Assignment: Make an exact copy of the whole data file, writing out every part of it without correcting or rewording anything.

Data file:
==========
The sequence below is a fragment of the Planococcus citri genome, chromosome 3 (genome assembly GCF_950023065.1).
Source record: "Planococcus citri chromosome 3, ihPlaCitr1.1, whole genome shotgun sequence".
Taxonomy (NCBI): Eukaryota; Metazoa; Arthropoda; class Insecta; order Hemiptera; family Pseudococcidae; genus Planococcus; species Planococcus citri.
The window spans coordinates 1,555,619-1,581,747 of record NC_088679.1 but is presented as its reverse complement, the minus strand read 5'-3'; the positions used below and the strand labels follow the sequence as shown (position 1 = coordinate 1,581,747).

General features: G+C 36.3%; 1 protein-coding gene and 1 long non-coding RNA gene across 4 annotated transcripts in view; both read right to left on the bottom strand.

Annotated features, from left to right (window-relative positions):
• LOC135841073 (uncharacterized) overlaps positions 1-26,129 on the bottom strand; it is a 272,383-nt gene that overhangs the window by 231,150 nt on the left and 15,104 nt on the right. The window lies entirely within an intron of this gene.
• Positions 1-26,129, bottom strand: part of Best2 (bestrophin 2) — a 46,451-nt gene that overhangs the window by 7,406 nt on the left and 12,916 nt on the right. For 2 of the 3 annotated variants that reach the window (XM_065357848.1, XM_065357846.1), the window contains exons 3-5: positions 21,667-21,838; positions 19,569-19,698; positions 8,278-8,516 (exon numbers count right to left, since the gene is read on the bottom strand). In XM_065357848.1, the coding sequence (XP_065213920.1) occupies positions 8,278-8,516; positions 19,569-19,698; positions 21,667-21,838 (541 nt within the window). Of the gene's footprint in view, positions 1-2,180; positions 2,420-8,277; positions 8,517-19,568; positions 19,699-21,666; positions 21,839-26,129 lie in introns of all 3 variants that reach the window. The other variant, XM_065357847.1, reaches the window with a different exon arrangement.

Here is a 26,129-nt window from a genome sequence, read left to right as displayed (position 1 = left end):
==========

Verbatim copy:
The sequence below is a fragment of the Planococcus citri genome, chromosome 3 (genome assembly GCF_950023065.1).
Source record: "Planococcus citri chromosome 3, ihPlaCitr1.1, whole genome shotgun sequence".
Taxonomy (NCBI): Eukaryota; Metazoa; Arthropoda; class Insecta; order Hemiptera; family Pseudococcidae; genus Planococcus; species Planococcus citri.
The window spans coordinates 1,555,619-1,581,747 of record NC_088679.1 but is presented as its reverse complement, the minus strand read 5'-3'; the positions used below and the strand labels follow the sequence as shown (position 1 = coordinate 1,581,747).

General features: G+C 36.3%; 1 protein-coding gene and 1 long non-coding RNA gene across 4 annotated transcripts in view; both read right to left on the bottom strand.

Annotated features, from left to right (window-relative positions):
• LOC135841073 (uncharacterized) overlaps positions 1-26,129 on the bottom strand; it is a 272,383-nt gene that overhangs the window by 231,150 nt on the left and 15,104 nt on the right. The window lies entirely within an intron of this gene.
• Positions 1-26,129, bottom strand: part of Best2 (bestrophin 2) — a 46,451-nt gene that overhangs the window by 7,406 nt on the left and 12,916 nt on the right. For 2 of the 3 annotated variants that reach the window (XM_065357848.1, XM_065357846.1), the window contains exons 3-5: positions 21,667-21,838; positions 19,569-19,698; positions 8,278-8,516 (exon numbers count right to left, since the gene is read on the bottom strand). In XM_065357848.1, the coding sequence (XP_065213920.1) occupies positions 8,278-8,516; positions 19,569-19,698; positions 21,667-21,838 (541 nt within the window). Of the gene's footprint in view, positions 1-2,180; positions 2,420-8,277; positions 8,517-19,568; positions 19,699-21,666; positions 21,839-26,129 lie in introns of all 3 variants that reach the window. The other variant, XM_065357847.1, reaches the window with a different exon arrangement.

Here is a 26,129-nt window from a genome sequence, read left to right as displayed (position 1 = left end):